Or humans for that matter.

        So, yeah, the number will be pretty damn small. Like one. As in The One.

        Now consider all the wars, genocides, and random violence that humans have inflicted on each other.

        Yeah, I'll take my chances with the meteor, considering many of the pointless reasons we've gone to war. You'll have a better chance of changing anything talking to a rock in space.

      • by tragedy (27079)

        There is, however, a verified record of a falling meteor causing a half-megaton blast in Russia two days ago. About a hundred years ago, there was a 10-15 megaton blast, also in Russia that was almost certainly a falling meteor. That would seem to demonstrate at least some potential for destruction.

  • by Stormthirst (66538) on Saturday February 16, 2013 @09:39AM (#42921365)

    ... fricking lasers? Would there be sharks?

    • by Nkwe (604125)

      ... fricking lasers? Would there be sharks?

      Yes. Yes there would be: Sharks in Spaaaaaaaaace!

    • by mrbester (200927)

      Sharks are endangered. Even if they are to be used in a way that benefits the entire ecosystem of the planet there will be enough clamour from the hippies to prevent it. That's why Dr Evil has ill-tempered mutant sea bass.

  • Let them come! I will welcome our new overlord mineral invaders!
  • by eth1 (94901) on Saturday February 16, 2013 @09:46AM (#42921389)

    Wouldn't it be much more efficient (and cheaper) to just use mirror arrays to focus the sunlight directly, rather than use expensive and inefficient solar panels to process the sunlight into a laser first?

    Then, instead of sitting uselessly in space 99.999% of the time (or maybe 100%, even), they could focus sunlight onto ground-based power stations (or space-based, if we actually get mining operations going up there), and help pay for themselves.

    It would also be a bit harder to weaponize. A DE(ath)-STAR in orbit? What could possibly go wrong?

    • by Dan East (318230) on Saturday February 16, 2013 @09:53AM (#42921423) Homepage Journal

      What would be best is a multi-role station. The power generated when "idle" could normally be beamed down to earth via microwave, etc (if that is even possible - I assume the station could not be geostationary because of the extra propulsion required to launch so much mass to that higher orbit).

      Another use would be similar to the iss, where there are also modules for astronauts to do science in, as well as them being there to help maintain and assemble the station.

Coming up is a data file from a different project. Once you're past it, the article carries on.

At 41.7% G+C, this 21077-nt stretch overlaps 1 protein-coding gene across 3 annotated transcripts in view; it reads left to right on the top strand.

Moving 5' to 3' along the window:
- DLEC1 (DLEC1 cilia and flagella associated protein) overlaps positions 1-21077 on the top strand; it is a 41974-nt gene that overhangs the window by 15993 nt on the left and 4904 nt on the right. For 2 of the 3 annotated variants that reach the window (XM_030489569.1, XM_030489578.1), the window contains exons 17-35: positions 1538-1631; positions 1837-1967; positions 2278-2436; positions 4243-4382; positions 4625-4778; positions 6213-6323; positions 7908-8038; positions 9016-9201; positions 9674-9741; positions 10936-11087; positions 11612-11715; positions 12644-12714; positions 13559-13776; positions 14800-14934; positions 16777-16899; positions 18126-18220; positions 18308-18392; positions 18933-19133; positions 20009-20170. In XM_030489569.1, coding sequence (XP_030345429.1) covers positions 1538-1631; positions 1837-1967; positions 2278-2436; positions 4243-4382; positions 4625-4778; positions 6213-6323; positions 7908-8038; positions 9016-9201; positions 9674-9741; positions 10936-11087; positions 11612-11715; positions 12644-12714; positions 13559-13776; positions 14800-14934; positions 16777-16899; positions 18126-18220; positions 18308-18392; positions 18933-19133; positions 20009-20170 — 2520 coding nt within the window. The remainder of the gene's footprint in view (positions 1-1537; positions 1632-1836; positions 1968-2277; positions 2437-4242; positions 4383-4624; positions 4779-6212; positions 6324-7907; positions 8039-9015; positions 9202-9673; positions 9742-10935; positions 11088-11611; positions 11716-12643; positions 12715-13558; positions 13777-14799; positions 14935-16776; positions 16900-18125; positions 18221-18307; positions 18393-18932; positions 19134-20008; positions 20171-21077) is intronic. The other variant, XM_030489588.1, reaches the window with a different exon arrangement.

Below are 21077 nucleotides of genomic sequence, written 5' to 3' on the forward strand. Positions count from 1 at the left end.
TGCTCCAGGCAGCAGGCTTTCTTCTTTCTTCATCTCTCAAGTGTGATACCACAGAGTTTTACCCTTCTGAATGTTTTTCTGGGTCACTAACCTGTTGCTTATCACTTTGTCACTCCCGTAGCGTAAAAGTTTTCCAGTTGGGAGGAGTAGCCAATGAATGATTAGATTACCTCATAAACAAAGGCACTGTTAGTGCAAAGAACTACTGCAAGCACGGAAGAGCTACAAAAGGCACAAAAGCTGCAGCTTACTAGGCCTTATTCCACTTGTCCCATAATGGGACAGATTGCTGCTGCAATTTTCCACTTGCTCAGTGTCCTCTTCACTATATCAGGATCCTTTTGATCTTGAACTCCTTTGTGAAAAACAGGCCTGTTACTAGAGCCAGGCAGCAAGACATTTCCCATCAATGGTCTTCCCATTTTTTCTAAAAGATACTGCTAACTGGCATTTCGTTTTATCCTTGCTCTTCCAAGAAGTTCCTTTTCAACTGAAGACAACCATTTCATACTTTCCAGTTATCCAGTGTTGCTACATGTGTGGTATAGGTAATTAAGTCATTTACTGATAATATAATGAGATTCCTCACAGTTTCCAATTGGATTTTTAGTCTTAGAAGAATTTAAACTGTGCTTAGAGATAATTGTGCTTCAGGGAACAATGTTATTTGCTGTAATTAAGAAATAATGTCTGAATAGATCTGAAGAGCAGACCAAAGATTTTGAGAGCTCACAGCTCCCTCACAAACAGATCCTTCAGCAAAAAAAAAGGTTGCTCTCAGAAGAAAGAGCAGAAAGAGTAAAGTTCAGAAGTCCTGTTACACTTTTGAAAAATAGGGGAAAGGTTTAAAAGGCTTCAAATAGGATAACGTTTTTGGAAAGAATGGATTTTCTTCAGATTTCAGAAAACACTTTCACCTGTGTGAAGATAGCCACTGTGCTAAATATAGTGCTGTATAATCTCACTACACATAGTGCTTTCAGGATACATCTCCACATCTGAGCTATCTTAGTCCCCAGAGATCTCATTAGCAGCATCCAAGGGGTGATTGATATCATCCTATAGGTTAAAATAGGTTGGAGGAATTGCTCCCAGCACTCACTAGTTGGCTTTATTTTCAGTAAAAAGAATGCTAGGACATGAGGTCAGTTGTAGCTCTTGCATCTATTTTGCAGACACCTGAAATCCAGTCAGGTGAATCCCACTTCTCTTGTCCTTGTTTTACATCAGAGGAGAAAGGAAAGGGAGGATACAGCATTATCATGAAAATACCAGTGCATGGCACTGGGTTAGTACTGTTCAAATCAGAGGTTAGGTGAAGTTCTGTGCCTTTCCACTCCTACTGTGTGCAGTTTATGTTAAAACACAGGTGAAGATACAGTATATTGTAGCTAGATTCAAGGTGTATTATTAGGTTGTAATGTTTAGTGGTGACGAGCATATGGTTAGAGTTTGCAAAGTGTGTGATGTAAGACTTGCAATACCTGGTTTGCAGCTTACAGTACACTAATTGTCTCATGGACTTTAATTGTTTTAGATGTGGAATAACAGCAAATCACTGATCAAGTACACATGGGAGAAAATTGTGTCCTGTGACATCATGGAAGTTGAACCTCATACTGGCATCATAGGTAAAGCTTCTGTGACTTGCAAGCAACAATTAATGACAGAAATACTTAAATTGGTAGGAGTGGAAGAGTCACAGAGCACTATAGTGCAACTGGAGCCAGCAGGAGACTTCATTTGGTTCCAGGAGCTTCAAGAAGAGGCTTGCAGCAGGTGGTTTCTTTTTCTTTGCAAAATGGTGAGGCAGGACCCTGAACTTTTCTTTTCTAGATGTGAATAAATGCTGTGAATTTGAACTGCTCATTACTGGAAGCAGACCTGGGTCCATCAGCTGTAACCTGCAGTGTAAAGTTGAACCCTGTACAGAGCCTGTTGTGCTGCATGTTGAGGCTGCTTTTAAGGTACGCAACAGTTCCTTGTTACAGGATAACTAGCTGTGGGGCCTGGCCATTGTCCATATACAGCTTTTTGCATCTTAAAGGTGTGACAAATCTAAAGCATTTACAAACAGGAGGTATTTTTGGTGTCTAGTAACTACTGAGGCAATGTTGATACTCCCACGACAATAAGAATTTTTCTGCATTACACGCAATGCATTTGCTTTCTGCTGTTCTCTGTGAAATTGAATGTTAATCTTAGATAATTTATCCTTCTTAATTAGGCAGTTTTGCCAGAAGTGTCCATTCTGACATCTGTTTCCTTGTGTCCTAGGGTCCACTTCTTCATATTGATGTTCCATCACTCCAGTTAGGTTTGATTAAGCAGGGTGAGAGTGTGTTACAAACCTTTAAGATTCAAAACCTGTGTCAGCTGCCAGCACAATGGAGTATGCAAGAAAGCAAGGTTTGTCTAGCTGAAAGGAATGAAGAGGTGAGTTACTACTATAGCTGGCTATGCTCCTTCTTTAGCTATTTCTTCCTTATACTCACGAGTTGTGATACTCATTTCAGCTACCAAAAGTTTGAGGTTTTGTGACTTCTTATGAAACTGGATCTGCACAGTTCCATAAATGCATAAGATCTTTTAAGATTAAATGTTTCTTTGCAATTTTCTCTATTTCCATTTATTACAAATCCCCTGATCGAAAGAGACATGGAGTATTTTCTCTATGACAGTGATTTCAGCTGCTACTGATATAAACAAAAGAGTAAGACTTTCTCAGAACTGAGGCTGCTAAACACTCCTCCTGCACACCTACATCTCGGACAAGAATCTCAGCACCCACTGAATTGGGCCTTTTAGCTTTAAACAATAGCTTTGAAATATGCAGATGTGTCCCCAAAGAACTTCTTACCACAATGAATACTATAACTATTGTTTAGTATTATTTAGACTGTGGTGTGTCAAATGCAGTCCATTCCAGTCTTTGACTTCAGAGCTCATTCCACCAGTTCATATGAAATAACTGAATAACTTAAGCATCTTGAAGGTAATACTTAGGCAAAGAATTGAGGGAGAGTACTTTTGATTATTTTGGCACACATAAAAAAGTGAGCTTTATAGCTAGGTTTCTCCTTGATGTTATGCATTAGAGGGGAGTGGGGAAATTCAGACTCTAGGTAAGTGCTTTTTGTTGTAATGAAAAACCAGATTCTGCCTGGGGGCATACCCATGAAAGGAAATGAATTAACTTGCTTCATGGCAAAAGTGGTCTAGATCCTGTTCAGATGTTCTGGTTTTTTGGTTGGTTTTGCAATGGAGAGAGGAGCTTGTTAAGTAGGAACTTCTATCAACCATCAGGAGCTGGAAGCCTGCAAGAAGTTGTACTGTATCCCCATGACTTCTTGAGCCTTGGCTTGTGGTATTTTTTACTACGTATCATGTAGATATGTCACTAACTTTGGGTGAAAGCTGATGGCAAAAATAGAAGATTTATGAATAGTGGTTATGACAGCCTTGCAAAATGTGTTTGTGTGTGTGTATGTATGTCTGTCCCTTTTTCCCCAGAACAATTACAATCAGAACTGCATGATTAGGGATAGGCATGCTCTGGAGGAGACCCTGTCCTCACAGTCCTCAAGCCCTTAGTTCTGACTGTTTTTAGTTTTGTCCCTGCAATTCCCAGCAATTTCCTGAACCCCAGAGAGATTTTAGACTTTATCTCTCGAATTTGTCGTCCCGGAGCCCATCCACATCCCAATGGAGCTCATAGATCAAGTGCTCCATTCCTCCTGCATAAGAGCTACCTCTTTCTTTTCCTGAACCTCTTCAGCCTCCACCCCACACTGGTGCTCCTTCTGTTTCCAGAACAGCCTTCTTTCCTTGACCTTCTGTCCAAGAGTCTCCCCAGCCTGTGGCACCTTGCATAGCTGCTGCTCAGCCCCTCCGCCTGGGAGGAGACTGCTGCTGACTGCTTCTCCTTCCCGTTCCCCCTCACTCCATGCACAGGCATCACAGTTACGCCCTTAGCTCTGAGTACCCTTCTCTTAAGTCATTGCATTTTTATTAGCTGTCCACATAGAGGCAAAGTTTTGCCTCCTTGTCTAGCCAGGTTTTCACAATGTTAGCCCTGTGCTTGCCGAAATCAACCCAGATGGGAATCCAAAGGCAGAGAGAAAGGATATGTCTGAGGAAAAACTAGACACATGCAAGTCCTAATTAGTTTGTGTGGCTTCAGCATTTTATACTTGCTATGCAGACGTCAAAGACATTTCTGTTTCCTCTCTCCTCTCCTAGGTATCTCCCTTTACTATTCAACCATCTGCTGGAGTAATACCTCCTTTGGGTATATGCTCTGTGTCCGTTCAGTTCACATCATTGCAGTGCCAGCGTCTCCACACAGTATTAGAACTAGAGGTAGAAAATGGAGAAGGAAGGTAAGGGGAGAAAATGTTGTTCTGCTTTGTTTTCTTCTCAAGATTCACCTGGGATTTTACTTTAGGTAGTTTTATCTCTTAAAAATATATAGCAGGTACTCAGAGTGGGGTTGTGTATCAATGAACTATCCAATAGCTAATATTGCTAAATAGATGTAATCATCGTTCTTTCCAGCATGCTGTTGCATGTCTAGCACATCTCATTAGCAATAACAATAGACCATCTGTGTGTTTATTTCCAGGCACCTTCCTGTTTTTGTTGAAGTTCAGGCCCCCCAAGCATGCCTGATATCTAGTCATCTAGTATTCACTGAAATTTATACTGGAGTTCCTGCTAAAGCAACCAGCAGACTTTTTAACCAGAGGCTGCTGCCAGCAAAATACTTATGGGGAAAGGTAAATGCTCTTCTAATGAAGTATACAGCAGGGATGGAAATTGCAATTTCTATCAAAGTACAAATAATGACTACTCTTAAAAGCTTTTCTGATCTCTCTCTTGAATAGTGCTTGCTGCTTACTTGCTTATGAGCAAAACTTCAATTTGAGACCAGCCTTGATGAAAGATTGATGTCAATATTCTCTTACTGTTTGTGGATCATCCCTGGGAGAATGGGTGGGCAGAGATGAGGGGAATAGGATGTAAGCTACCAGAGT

The power generated could also be beamed to long-distance probes that use an electrical ion type drive. Any extra energy they receive from the station simply allows them to accelerate faster. That may be more feasible than beaming the power down to earth.

      • by number11 (129686)

        What would be best is a multi-role station. The power generated when "idle" could normally be beamed down to earth via microwave, etc

        For some reason, I get this image of the kid next door, the one who used to fry ants with his magnifying glass.

        • Re: (Score:2, Interesting)

          by Anonymous Coward

          http://www.imdb.com/title/tt0246460/

          Anti-asteroid technologies' potential to unite humanity towards a common goal is usually undermined by the depressing reality that almost any technique used to prevent an asteroid strike could be weaponized, or at-least, potentially be used to create a strike deliberately.
          http://en.wikipedia.org/wiki/Asteroid_impact_avoidance#Deflection_technology_concerns

          It remains to be seen if the baby will get killed in the cradle because of it's distrust for it's neighbors.

      • if that is even possible - I assume the station could not be geostationary

        A geostationary orbit would only be necessary if there was a single receiver on Earth. But MW receivers are far cheaper than satellites, so we could have many, all around the globe.

        because of the extra propulsion required to launch so much mass to that higher orbit

        Propulsion using standard rockets is expensive, but remember: this thing will have lots of electrical power available. So you could use that power to run an ion thruster. [wikipedia.org] It will take a while to reach the higher orbit, but the cost will be far lower than a rocket.

      • by Immerman (2627577)

        Geostationary is actually relatively cheap once you've made it to low orbit, it's just that while it's truly wonderful for the things it's good at (like "parking"communication satellites or power stations) for many applications it's not really that great - you get a half-second round-trip communication delay, you'll only ever be above one point on the equator, and it *is* more expensive to reach.

        What I'd actually expect is that a power station would be built in high LEO where it's still convenient o get to

    • by lxs (131946)

      You could always use the sunlight itself to pump your laser [wikipedia.org] skipping the electricity part altogether.

      • A more direct use of sunlight would be titanium white paintballs, to make one side of the asteroid highly reflective. Then just wait.